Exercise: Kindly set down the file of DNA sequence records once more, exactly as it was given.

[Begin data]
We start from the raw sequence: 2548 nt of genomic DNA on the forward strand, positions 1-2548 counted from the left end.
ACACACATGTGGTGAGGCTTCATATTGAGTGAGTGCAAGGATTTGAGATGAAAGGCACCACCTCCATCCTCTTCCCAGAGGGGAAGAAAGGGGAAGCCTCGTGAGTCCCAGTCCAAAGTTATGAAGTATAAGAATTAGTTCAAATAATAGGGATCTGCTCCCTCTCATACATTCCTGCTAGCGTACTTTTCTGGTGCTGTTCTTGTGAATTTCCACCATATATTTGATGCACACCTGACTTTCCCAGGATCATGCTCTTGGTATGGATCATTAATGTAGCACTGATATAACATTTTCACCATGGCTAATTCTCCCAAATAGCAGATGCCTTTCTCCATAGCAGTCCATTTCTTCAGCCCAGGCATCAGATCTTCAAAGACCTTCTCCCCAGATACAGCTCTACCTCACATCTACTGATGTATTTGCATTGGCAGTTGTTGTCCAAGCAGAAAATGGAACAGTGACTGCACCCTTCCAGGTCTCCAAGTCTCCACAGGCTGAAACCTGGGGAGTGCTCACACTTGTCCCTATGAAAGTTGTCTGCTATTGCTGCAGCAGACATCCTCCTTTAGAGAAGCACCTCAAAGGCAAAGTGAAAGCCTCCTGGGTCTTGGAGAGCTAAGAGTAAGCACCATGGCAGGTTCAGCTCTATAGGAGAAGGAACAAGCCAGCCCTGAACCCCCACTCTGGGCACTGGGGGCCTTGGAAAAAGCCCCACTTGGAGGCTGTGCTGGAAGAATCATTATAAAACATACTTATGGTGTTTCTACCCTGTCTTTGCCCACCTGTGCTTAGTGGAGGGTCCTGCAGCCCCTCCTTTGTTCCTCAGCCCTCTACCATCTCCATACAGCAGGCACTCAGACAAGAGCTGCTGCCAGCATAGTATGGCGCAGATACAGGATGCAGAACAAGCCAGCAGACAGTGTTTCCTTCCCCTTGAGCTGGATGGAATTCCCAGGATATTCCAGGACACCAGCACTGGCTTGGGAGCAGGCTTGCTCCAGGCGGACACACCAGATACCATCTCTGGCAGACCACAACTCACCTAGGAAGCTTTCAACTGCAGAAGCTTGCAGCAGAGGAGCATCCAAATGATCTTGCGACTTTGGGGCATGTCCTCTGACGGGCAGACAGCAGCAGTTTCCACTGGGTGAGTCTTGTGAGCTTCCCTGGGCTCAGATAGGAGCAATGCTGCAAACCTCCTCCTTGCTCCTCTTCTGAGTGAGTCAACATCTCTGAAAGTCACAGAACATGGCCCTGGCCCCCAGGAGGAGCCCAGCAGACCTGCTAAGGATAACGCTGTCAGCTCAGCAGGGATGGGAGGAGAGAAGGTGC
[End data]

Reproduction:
We start from the raw sequence: 2548 nt of genomic DNA on the forward strand, positions 1-2548 counted from the left end.
ACACACATGTGGTGAGGCTTCATATTGAGTGAGTGCAAGGATTTGAGATGAAAGGCACCACCTCCATCCTCTTCCCAGAGGGGAAGAAAGGGGAAGCCTCGTGAGTCCCAGTCCAAAGTTATGAAGTATAAGAATTAGTTCAAATAATAGGGATCTGCTCCCTCTCATACATTCCTGCTAGCGTACTTTTCTGGTGCTGTTCTTGTGAATTTCCACCATATATTTGATGCACACCTGACTTTCCCAGGATCATGCTCTTGGTATGGATCATTAATGTAGCACTGATATAACATTTTCACCATGGCTAATTCTCCCAAATAGCAGATGCCTTTCTCCATAGCAGTCCATTTCTTCAGCCCAGGCATCAGATCTTCAAAGACCTTCTCCCCAGATACAGCTCTACCTCACATCTACTGATGTATTTGCATTGGCAGTTGTTGTCCAAGCAGAAAATGGAACAGTGACTGCACCCTTCCAGGTCTCCAAGTCTCCACAGGCTGAAACCTGGGGAGTGCTCACACTTGTCCCTATGAAAGTTGTCTGCTATTGCTGCAGCAGACATCCTCCTTTAGAGAAGCACCTCAAAGGCAAAGTGAAAGCCTCCTGGGTCTTGGAGAGCTAAGAGTAAGCACCATGGCAGGTTCAGCTCTATAGGAGAAGGAACAAGCCAGCCCTGAACCCCCACTCTGGGCACTGGGGGCCTTGGAAAAAGCCCCACTTGGAGGCTGTGCTGGAAGAATCATTATAAAACATACTTATGGTGTTTCTACCCTGTCTTTGCCCACCTGTGCTTAGTGGAGGGTCCTGCAGCCCCTCCTTTGTTCCTCAGCCCTCTACCATCTCCATACAGCAGGCACTCAGACAAGAGCTGCTGCCAGCATAGTATGGCGCAGATACAGGATGCAGAACAAGCCAGCAGACAGTGTTTCCTTCCCCTTGAGCTGGATGGAATTCCCAGGATATTCCAGGACACCAGCACTGGCTTGGGAGCAGGCTTGCTCCAGGCGGACACACCAGATACCATCTCTGGCAGACCACAACTCACCTAGGAAGCTTTCAACTGCAGAAGCTTGCAGCAGAGGAGCATCCAAATGATCTTGCGACTTTGGGGCATGTCCTCTGACGGGCAGACAGCAGCAGTTTCCACTGGGTGAGTCTTGTGAGCTTCCCTGGGCTCAGATAGGAGCAATGCTGCAAACCTCCTCCTTGCTCCTCTTCTGAGTGAGTCAACATCTCTGAAAGTCACAGAACATGGCCCTGGCCCCCAGGAGGAGCCCAGCAGACCTGCTAAGGATAACGCTGTCAGCTCAGCAGGGATGGGAGGAGAGAAGGTGC